A late middle-aged man in a lime green corduroy suit and a yellow bow tie walked into the unlighted room and stood at a lectern at the front of the room. He coughed once, unfurled a raft of papers, turned on the lectern light, and began to read: "The only things worth thinking about, in rank order, are God, Sex, Power, and Money. Almost every thing we think about falls into one of those categories."
He kept reading for 55 minutes; he never looked up from his paper.
I'm thinking about this man, who became a good friend, 43 years after hearing his lecture; his name was Norman Moen, a teacher of philosophy and logic at the University of Minnesota. At the time of his inopportune sartorial display he was younger then than I am now--but I can still hear his high, tinny voice saying, "In conclusion, these four ideas are always interesting until politicians talk about them. That's because politicians are almost always careless thinkers and almost always reorder the rank order."
This old lecture comes to mind today because I have watched the Sunday news programs, and read the 2nd worst newspaper in the world. Even distracted TV viewing and a cursory reading of the political news--local to national--pretty much confirms Dr. Moen's conclusion. These politicians are a careless bunch, and they must think we are idiots.
A case in point is how Liberals refer to John Locke's A Letter Concerning Toleration to argue, in the cases of contraception and gay marriage, that civil magistrates ought to provide for the material needs of a society--by protecting private property, enforcing laws, and other measures--while it is the responsibility of the church to care for souls. Here, curiously, Liberals become Libertarians and treat religious liberty as a moral absolute, as though the content of religious teachings are beside the point.
Meanwhile, Conservatives--who love to bind themselves to the Founding Fathers while simultaneously hating how the Father's thought and ignore what they actually said--argue that sexual activity is at once private and idiosyncratic (the HHS ruling on contraception) and the foundation of civilization (in opposition to President Obama's opinion on gay marriage).
The Pew Research Center reports what we all know: we are a deeply divided nation with a population of citizens who grow increasingly unable to talk to one another. Twenty-two percent (22%) of likely voters wouldn't vote for Barack Obama if he walked on water and brought sight to the blind. The feelings against this candidate, frankly, go way beyond dislike and mistrust and wander into some very dark territory.
Among these voters are people who believed, during the Republican primaries at least, that Mormonism is not a Christian religion but rather a cult of some kind. After Romney cleared away more legitimate--in the eyes of these voters--Christian opponents, Mormonism was then declared okay, or at least more acceptable than being the "wrong" kind of Christian of the sort that Obama is, if he isn't in fact a Muslim.
On the flip side is an almost identical percentage (21%) of voters who wouldn't vote for Mitt Romney if he gave everybody lake view lots on the Big Rock Candy Mountain, ended Communism, and saved the ivory billed woodpecker. Romney is, according to this group, slipperier than an eel in a barrel of snot and was born on third base, but thinks he hit a triple. Mitt appears and the 21% see Eddie Haskell.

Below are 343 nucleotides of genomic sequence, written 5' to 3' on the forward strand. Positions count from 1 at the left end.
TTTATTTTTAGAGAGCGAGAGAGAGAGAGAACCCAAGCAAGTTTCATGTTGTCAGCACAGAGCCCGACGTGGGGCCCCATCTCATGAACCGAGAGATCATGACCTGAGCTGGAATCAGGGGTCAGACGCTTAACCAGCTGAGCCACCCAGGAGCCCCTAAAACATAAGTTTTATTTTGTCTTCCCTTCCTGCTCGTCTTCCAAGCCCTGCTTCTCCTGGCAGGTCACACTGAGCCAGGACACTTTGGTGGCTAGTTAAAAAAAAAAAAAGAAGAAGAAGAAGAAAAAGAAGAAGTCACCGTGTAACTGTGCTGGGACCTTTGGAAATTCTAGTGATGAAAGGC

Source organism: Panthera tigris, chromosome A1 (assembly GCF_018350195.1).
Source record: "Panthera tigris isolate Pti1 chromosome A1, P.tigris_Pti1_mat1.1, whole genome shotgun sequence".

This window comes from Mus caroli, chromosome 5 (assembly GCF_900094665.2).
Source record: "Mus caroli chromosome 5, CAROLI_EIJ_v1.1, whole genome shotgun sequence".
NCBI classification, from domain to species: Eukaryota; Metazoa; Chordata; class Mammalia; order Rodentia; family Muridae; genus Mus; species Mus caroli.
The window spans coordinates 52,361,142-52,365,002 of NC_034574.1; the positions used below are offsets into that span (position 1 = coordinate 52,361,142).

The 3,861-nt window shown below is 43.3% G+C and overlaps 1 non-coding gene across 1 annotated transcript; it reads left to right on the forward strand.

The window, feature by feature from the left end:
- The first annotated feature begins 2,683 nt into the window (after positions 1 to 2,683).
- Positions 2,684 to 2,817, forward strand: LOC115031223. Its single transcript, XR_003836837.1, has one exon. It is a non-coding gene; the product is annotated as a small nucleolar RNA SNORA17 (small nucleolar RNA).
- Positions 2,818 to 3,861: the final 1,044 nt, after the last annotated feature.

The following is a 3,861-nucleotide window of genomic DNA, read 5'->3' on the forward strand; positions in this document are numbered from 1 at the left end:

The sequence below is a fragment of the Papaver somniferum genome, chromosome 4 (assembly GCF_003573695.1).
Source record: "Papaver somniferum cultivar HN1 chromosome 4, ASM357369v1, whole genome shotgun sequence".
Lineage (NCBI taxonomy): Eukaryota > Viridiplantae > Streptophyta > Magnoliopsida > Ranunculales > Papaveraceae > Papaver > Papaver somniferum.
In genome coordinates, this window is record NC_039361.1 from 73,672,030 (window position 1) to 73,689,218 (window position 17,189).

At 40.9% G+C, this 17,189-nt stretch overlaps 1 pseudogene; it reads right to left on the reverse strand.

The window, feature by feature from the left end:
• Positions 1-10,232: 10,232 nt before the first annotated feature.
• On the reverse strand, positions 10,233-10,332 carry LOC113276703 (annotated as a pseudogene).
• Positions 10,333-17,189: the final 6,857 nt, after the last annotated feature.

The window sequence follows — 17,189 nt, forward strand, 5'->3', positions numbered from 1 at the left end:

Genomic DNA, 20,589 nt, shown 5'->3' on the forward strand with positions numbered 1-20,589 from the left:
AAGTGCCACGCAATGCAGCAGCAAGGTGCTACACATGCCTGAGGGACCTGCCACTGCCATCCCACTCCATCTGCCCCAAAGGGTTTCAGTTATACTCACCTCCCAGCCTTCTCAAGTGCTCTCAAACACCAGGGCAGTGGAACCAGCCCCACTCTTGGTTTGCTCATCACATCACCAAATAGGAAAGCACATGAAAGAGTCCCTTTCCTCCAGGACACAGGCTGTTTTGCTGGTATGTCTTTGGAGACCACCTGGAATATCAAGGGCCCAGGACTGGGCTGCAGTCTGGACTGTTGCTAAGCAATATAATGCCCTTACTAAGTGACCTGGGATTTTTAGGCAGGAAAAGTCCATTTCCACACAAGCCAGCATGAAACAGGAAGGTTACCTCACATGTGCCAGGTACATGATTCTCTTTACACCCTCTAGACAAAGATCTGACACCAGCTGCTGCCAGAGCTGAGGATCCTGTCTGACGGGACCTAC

These voters hold the view that Romney is a sort of Conan the Barbarian single handedly bent on destroying small American Companies and banking his ill-gotten gains in off shore accounts to avoid paying taxes. They believe that equity finance is a silver spoon used to gouge the eyes out of worker pensions and health care plans. They ignore the fact that the current principals at Bain Capital are large contributors to the President's re-election campaign.
The 22% who hate Barack Obama are joined by self-identified traditional Republicans and right leaning independents who might be persuaded to vote for a water walking, sight restoring Obama--but only maybe. These likely voters--about 20%--also think that the President's engagement of the manifest problems inherited from The Name No Republican Dares Speak (TNNRDS) has been predictably leftist, ineffectively calculating, and divorced from any moral core, particularly with regard to foreign policy. Together, this group totals about 42% of likely voters
Romney haters, those 21% who believe that TNNRDS stole an election from Al Gore and that Republicans plan to deregulate everything except vaginas, are joined by roughly 20% of likely voters who are self-identified traditional Democrats and left leaning independents. This group, probably urban elitist snobs, finds the President personally likeable and is willing to give him some credit for stopping the economic freefall caused by TNNRDS. They believe that Obama has pulled the country out of a massive hole. Together, the Romney haters and the urban snobs total 41%.
This means that Obama and Romney can probably let the True Believers carry on the God and Sex argument by themselves, and concentrate on what really matters to them, Money and Power. I think most voters know that the cut taxes mantra of Republicans is gibberish, at least in terms of creating jobs, but most people are also sure that government spending has got to be reduced.
When I say "most voters" of course, I'm talking about half of all voters roughly distributed equally between the two parties who are liberated enough from ideology to have mature conversations about who gets cut, and by how much. If we're lucky Romney and Obama will participate in that conversation and have some ideas.